This graph reveals the world's sources of electricity

Originally published at: This graph reveals the world's sources of electricity | Boing Boing


I hope to see the day when we look back at coal-based energy much the same way we now think of whale-oil-based energy.

We know that our dependence on this energy source hurts the planet, represents a huge health and safety risk for the workers tasked with collecting it, and isn’t going to last that much longer at the rate we’ve been using it. Time to move on already.


I believe that’s been solar, for a number of years, now - at least when you’re building new infrastructure - but the problem is, everyone already has a bunch of coal power plants… (then there’s the “electricity at night” problem).


China is speed building a bunch of coal plants so that their 2030 baseline will be astronomical.


I just read a short story by Liu Cixin (of The Three-Body Problem fame) that was about an engineer trying to realize his dream of turning coal deposits into gas while still underground in order to make mining safer for workers. The story ends with a school field trip 100 years later, where the children learn about how the coal gas technology saved China at a time when the whole world was desperate for new energy sources after oil runs out. Not a great or optimistic vision of the future, but unlike some of his other stories the Chinese government probably had no problem with that message.


Why is hydroelectric grouped with non-renewables? I get that there are environmental concerns from the impact of dams, but hydro is renewable by definition.


It doesn’t really say.


Depends whose definition, apparently - because of the (sometimes quite significant) environmental issues (e.g. here on the West coast, we’re well on our way to wiping out the salmon), many US states and the federal government don’t classify it as “renewable.”


for a good reason — it’s the cheapest form of energy.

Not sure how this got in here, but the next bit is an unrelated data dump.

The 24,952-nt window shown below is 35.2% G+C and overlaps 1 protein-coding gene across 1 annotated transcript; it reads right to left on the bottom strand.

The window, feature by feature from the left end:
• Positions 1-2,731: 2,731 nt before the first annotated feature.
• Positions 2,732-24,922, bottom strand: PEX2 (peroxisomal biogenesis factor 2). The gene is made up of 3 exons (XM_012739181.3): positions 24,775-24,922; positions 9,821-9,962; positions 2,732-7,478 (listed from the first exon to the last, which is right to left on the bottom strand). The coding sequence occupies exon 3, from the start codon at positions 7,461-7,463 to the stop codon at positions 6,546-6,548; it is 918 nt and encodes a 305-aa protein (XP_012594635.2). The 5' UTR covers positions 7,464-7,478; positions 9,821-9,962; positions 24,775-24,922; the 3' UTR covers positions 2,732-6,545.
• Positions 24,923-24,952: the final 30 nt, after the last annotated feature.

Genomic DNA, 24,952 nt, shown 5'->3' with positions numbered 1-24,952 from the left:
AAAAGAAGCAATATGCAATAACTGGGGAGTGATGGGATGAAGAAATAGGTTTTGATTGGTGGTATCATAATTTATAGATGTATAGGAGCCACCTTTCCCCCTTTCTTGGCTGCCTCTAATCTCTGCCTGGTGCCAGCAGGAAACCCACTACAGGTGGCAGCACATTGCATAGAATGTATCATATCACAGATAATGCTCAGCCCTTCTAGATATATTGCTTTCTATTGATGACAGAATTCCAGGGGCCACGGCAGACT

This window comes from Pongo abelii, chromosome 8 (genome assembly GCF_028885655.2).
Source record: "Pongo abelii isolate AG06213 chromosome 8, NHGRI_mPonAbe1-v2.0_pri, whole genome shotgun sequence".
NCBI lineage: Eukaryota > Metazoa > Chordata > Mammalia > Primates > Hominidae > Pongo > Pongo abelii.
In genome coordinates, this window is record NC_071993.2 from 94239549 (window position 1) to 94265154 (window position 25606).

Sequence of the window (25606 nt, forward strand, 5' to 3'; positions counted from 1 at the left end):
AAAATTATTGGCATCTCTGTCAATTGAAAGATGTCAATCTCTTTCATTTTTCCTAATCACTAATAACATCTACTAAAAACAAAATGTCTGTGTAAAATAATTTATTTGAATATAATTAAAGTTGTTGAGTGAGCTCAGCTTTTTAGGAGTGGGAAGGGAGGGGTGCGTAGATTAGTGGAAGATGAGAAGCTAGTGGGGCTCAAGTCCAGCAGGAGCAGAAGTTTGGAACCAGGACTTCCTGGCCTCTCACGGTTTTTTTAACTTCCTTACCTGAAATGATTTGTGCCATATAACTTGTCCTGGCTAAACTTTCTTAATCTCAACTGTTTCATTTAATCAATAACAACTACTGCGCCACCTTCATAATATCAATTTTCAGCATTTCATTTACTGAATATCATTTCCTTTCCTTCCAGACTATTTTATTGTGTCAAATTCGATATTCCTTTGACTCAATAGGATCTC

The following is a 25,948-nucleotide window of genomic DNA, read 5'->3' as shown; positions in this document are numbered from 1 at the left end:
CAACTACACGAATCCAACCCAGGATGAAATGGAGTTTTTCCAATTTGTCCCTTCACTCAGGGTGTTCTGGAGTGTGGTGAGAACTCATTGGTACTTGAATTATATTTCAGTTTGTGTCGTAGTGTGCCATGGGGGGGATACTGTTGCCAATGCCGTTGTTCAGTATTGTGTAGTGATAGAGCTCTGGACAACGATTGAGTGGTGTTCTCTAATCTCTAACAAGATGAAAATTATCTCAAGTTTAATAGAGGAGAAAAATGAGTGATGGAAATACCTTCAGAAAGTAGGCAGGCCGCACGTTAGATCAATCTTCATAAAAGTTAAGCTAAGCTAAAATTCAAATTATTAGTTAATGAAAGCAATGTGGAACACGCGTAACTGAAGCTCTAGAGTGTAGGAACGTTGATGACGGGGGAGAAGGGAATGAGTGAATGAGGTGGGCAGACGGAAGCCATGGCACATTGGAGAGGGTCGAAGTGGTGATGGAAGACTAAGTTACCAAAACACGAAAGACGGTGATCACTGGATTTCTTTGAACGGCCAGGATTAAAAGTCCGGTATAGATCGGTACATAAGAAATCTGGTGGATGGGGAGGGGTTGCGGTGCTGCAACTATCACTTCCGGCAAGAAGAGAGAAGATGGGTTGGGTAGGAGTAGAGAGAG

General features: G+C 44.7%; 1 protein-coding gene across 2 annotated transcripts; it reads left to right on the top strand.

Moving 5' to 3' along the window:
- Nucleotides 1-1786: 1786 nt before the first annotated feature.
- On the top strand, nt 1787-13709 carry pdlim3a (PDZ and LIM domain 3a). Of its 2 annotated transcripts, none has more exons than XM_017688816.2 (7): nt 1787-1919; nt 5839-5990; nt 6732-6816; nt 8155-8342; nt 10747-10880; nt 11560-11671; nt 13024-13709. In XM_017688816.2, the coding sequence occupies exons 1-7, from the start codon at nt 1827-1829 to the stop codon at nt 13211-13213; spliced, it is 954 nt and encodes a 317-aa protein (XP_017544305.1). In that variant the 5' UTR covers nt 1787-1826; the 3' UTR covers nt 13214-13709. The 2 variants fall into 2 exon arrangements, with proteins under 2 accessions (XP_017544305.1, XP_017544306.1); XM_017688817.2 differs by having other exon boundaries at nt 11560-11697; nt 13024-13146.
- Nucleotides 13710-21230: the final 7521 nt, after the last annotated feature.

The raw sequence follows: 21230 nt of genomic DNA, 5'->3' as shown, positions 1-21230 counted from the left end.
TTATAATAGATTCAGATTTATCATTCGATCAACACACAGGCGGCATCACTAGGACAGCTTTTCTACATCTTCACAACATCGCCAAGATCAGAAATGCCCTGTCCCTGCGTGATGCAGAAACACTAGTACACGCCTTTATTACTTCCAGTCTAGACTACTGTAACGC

Um… as @Shuck said above, it’s not at all clear that this is true. And that calculus is always, in these discussions, based on ignoring externalities. Which is crap.


externalities? that’s just another word for profit! :sob:

between January and August of this year, the country experienced a record-breaking 23 separate disasters that contributed to the deaths of 253 people and each reported damages exceeding $1 billion with a total economic cost of $57.6 billion this year. This data does not include the costs associated with Hurricane Idalia

in theory, according to the eia, 20% of electricity here still comes from coal. ( same numbers probably, but different perspective )


This started becoming true in ~2015 in the most optimal locations, and has become true in more places over time. Now it’s pretty much true everywhere for new, utility-scale builds. It’ll be a while longer before that’s true with storage to make it dispatchable, but thankfully we’re now in a world where more and more places have enough renewables on the grid to need storage.

Also: world PV manufacturing is now around 900GW of panels annually, so around 200GW average production once you account for capacity factor. And that’s still growing pretty darn fast.

Coal is mostly the cheapest because the plants have mostly already been paid for and because the grid was designed and built with them in mind. Solar is cheapest because the fuel is free and the equipment is getting cheaper and cheaper. Solve for the future trajectory.


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